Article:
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RHS Spotlight - Seniors Preview Projects
Sitting at tables piled high with displays, charts and binders, Riverbank High School seniors and their projects virtually took over the front quad when the school hosted its open house on Thursday evening.

Esteban Ramirez had one of the best visual displays. He was showing a miniature, metal tractor that he had designed himself, put together with numerous welds and painted, of course, in the familiar John Deere colors of green and yellow.

His binder explained the different types of welding and the best methods for tackling different situations. Ramirez will be looking for a career in welding once he graduates.

All seniors graduating this spring have to produce a project as part of their graduation. It must involve both a written research paper and a community event on a subject they find of interest, perhaps indicative of a future career.

More than a hundred students will be displaying their projects and explaining them before groups of judges drawn from the community on May 16. The presentation will also hone their ability to present their views clearly and briefly before strangers, a situation they will soon encounter in the working world.

Not far from Ramirez, Jessenia Martinez had a display on the "History of females in the Navy." Interested at the time in joining the Navy, she had discovered in her research that women can now serve on all kinds of warships except submarines that have exceptionally cramped quarters even for warships. Her practical project involved assembling care packages for 50 sailors on deployment. However, her interest has now waned and she is thinking about a criminal justice career.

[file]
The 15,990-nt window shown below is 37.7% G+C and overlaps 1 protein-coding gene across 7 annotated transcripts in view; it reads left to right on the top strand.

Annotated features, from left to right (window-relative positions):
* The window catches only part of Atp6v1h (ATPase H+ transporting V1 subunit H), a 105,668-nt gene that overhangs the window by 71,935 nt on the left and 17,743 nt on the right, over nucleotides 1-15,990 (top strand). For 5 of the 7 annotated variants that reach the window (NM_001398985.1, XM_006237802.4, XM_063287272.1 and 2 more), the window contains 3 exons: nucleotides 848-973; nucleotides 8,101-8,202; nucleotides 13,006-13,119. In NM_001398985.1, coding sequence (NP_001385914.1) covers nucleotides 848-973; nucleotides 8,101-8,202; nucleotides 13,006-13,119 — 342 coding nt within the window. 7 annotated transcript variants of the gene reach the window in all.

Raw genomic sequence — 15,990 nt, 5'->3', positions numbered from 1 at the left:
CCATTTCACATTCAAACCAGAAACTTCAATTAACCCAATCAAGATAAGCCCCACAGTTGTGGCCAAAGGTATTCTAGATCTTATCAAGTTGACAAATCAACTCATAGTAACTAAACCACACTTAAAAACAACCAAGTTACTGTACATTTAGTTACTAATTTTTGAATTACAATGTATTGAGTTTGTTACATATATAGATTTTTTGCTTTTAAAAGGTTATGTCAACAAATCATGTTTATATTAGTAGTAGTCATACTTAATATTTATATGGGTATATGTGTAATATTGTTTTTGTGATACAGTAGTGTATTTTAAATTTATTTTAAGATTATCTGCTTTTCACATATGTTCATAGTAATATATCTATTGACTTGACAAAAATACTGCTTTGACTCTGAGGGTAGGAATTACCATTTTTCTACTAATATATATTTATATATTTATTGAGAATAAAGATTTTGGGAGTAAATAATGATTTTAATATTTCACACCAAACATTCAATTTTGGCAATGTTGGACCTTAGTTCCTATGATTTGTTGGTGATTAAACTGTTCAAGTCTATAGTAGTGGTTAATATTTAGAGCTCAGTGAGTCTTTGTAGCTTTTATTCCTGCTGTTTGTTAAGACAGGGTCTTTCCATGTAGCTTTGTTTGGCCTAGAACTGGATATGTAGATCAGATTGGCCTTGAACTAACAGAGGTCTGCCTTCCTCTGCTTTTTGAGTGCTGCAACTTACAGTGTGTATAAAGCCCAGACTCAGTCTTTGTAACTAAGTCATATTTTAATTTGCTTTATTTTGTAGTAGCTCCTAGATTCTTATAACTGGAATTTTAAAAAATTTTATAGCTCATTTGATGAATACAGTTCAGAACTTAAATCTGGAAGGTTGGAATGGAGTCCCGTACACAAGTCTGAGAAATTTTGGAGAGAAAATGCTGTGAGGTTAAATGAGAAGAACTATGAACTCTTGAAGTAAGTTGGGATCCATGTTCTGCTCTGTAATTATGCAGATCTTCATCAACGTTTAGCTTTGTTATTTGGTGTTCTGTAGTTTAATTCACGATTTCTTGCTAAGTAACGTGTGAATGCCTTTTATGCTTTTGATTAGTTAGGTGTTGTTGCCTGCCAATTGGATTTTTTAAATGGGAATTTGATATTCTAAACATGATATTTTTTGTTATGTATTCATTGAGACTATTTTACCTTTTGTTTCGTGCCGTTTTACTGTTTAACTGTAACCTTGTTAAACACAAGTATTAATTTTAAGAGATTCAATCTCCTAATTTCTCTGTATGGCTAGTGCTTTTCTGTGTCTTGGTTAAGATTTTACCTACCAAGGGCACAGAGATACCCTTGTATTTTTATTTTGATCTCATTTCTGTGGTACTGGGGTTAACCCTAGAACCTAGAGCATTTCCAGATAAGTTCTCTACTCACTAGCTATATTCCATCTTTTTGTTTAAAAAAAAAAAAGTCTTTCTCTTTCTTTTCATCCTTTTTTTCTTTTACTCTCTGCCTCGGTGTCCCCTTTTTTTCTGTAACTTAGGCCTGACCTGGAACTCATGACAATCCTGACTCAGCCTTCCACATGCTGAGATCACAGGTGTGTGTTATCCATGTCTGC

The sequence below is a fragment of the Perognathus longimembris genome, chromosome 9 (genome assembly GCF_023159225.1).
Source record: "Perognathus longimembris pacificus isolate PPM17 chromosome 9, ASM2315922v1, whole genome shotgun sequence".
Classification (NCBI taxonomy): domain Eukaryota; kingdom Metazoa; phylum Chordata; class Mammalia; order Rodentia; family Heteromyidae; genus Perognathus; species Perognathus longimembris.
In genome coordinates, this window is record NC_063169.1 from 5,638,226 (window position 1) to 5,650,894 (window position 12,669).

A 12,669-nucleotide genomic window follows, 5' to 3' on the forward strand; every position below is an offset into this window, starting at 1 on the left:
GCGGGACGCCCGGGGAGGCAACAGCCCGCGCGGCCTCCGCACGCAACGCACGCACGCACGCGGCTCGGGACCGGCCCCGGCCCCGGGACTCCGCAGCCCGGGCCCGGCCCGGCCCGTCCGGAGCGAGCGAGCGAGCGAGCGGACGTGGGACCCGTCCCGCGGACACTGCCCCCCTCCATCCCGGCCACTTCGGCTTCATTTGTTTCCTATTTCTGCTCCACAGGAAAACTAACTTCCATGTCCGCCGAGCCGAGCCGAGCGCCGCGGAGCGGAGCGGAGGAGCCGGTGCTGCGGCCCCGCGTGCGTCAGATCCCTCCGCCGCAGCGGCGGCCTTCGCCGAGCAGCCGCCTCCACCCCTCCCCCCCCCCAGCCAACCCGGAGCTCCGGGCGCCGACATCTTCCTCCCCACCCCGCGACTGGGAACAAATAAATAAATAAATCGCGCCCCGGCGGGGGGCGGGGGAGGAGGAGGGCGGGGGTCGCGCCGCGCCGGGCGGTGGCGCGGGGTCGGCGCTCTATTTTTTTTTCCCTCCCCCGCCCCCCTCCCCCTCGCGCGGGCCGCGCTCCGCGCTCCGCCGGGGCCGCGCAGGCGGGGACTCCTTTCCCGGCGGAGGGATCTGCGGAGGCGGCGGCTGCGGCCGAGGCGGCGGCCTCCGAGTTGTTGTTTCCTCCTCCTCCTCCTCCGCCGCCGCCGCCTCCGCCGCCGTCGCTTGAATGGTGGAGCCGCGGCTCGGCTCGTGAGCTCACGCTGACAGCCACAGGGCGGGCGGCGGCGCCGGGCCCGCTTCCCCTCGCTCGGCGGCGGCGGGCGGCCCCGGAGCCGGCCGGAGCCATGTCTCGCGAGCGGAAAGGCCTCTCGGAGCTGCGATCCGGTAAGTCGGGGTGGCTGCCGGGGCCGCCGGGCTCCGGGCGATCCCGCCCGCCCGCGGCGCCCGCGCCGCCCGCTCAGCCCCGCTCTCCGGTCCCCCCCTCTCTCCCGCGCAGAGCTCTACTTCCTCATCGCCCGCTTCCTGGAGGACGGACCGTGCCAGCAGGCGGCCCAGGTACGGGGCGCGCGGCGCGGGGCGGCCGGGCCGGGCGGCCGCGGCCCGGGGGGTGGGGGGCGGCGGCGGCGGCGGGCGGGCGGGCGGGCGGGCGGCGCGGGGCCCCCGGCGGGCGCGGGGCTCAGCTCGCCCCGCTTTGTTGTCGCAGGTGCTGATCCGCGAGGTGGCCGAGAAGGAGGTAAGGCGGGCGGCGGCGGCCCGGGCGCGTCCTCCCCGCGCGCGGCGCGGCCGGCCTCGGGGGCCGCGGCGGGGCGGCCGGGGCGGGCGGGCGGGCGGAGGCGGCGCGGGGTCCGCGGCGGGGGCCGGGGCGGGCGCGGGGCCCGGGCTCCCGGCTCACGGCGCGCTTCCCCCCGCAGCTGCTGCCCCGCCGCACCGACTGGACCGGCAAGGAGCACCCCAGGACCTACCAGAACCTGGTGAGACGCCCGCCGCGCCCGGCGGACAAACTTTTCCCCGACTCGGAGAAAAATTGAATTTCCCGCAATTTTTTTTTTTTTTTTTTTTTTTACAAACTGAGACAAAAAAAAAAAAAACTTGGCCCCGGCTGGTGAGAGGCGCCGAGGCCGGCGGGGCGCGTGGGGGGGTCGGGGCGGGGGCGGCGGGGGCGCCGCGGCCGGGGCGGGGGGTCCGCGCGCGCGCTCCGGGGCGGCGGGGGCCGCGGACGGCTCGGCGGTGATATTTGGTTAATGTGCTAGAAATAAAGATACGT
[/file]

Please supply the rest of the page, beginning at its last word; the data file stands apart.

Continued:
Tyler Brouillard had studied pollution in the Stanislaus River, led a group of students to clean up trash along its banks and looked into how pollutants flowing into it harm the fish and other wildlife.

"As a kid I used to swim in the river," he said. "But I often got sick so I decided to look into cleaning up the water."

Brenda Gonzalez has researched diseases that commonly affect children and for her practical project visited the children's hospital in Madera.

"There was not much I could do to assist medical and nursing staff," she said. "But I'm a ballet folklorico dancer. So I dressed up and did dances for them. They were delighted. Some of those kids hardly ever set foot outside the hospital. They are lonely and bored."

Another senior, Monica Martinez, was enthused about having a school social worker (job currently held by Claudia Puebla) and had researched the variety of assistance they give students from "helping us focus on our work to keeping us out of trouble." For a community project, she organized a "Valentine's Day social" at the local nursing home.